Necrotizing Vasculitis Associated With Hepatitis C Virus Infection: Successful Treatment of Vasculitis With Interferon-Alpha Despite Persistence of Mixed Cryoglobulinemia

Dermatology. 1995;191(1):43-5. doi: 10.1159/000246486.

Abstract

Type II cryoglobulinemia may be associated with chronic hepatitis C virus (HCV) infection and may be characterized by vascular purpura. We report on a case of histologically proven necrotizing vasculitis associated with type II cryoglobulinemia and HCV infection. Within 14 days of interferon-alpha therapy (3 x 3 million IU/ml/week), purpuric skin lesions disappeared as well as fatigue and arthralgia; 9 months after initiation of therapy, liver enzyme values were nearly normal despite persistence of HCV RNA tested by PCR and mixed cryoglobulinemia. Rheumatoid factor activity, however, decreased markedly. To our knowledge, our patient is the first reported case with histologically proven necrotizing vasculitis with a beneficial effect of interferon-alpha. Because of the persistence of cryoglobulins, but reduction of the IgM fraction in the cryoglobulin complex under interferon-alpha treatment, it would seem worthwhile to further elucidate the pathogenic role of qualitative instead of quantitative changes of cryoglobulins and the mechanism of action of interferon-alpha.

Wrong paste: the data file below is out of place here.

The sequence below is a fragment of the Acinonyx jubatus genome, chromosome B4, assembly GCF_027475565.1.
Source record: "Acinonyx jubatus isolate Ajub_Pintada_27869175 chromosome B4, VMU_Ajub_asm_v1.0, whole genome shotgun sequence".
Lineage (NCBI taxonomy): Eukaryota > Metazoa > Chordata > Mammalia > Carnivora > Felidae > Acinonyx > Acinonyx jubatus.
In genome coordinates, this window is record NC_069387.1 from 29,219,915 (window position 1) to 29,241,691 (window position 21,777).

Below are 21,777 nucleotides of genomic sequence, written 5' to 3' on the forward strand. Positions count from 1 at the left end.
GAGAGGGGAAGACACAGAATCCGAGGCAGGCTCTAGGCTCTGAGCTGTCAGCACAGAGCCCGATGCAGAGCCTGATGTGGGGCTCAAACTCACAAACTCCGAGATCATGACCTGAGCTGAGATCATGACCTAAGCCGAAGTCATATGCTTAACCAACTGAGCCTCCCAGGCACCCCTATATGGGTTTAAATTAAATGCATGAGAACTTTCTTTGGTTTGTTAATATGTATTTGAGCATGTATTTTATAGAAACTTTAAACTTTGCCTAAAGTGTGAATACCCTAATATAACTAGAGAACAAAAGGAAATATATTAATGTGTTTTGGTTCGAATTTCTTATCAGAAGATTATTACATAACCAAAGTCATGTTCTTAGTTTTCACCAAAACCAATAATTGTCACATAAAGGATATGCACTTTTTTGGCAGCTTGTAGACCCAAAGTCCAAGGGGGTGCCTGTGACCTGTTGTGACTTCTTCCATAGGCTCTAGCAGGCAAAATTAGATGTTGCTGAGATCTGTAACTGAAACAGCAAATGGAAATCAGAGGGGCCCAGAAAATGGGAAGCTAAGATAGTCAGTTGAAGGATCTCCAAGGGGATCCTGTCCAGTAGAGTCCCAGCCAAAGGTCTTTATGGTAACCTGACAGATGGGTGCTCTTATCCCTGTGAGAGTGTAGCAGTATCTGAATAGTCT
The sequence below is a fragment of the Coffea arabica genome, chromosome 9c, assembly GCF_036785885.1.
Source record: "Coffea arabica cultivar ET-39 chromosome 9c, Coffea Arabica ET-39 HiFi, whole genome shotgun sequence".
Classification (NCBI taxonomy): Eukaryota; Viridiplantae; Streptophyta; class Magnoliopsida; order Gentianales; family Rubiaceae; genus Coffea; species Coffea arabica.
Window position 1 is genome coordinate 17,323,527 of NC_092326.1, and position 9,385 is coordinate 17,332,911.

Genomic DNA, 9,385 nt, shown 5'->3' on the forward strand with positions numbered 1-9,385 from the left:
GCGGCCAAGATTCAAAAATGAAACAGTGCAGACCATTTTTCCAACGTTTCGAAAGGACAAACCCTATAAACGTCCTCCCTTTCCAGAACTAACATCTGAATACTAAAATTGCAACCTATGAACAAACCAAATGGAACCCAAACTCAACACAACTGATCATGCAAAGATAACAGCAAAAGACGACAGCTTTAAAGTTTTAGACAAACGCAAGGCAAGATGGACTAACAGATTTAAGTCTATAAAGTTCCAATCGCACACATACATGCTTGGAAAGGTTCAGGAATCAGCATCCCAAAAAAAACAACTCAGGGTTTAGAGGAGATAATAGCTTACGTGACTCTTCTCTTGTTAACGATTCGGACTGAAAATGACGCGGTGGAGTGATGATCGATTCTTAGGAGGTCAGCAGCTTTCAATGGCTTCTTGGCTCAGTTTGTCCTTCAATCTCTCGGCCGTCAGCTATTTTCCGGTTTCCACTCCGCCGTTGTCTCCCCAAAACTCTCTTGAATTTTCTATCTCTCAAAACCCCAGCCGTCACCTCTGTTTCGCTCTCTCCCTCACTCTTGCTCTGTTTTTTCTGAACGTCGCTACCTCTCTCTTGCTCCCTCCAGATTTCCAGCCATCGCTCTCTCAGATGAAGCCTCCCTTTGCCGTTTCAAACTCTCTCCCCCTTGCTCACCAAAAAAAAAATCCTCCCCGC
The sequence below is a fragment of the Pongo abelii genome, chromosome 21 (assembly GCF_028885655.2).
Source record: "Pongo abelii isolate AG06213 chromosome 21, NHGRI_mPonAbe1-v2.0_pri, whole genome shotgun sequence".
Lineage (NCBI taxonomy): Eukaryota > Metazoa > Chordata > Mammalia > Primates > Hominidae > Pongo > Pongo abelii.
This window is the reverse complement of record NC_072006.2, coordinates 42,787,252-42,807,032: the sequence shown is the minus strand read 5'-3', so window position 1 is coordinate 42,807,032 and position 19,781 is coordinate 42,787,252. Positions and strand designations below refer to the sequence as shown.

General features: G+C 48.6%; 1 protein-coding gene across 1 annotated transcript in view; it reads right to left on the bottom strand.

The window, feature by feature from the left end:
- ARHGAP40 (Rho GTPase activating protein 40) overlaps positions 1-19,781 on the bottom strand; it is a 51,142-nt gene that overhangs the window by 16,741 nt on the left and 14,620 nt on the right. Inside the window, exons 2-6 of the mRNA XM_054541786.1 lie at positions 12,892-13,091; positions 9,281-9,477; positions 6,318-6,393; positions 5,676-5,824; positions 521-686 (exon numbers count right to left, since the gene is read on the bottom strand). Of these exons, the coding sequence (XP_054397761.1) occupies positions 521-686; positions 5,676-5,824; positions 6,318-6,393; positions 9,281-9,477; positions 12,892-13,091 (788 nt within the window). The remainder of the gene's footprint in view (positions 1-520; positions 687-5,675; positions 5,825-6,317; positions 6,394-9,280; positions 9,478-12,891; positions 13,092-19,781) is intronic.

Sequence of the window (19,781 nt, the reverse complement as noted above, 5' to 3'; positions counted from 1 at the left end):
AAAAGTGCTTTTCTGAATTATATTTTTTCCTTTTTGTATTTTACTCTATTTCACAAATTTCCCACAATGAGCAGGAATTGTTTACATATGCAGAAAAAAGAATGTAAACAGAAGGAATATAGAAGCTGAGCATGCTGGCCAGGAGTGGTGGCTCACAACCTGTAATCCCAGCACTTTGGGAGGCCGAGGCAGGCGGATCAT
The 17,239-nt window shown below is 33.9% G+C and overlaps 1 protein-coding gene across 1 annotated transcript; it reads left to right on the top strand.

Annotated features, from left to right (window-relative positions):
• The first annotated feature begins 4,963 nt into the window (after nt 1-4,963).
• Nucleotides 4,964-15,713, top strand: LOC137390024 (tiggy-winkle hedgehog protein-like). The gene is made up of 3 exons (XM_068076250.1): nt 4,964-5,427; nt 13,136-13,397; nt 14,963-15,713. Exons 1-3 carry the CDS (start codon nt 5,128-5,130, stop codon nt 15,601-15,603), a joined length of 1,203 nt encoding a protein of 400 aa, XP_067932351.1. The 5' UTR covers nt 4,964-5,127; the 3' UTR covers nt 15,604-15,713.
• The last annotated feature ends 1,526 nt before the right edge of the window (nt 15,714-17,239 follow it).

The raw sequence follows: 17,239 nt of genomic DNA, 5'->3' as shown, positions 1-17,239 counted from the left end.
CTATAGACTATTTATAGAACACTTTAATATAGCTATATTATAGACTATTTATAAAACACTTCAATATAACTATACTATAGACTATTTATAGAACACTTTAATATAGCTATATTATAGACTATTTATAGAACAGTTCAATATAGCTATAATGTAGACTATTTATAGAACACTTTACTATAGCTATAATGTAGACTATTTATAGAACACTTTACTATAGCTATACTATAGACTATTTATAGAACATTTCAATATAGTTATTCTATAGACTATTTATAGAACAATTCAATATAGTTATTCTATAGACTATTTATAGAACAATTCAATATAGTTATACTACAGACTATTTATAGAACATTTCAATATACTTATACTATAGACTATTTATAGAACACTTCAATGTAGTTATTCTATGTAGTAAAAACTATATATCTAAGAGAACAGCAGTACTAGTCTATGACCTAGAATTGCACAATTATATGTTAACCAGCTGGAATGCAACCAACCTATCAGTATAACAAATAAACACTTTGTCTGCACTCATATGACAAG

Publication types

  • Case Reports

MeSH terms

  • Arthralgia / therapy
  • Cryoglobulinemia / complications*
  • Cryoglobulinemia / therapy
  • Fatigue / therapy
  • Female
  • Hepacivirus / genetics
  • Hepatitis C / complications*
  • Hepatitis C / therapy
  • Humans
  • Immunoglobulin M / analysis
  • Interferon-alpha / therapeutic use*
  • Middle Aged
  • Necrosis
  • Purpura / therapy
  • RNA, Viral / analysis
  • Rheumatoid Factor / analysis
  • Skin Diseases, Vascular / complications*
  • Skin Diseases, Vascular / therapy*
  • Vasculitis, Leukocytoclastic, Cutaneous / complications*
  • Vasculitis, Leukocytoclastic, Cutaneous / therapy*

Substances

  • Immunoglobulin M
  • Interferon-alpha
  • RNA, Viral
  • Rheumatoid Factor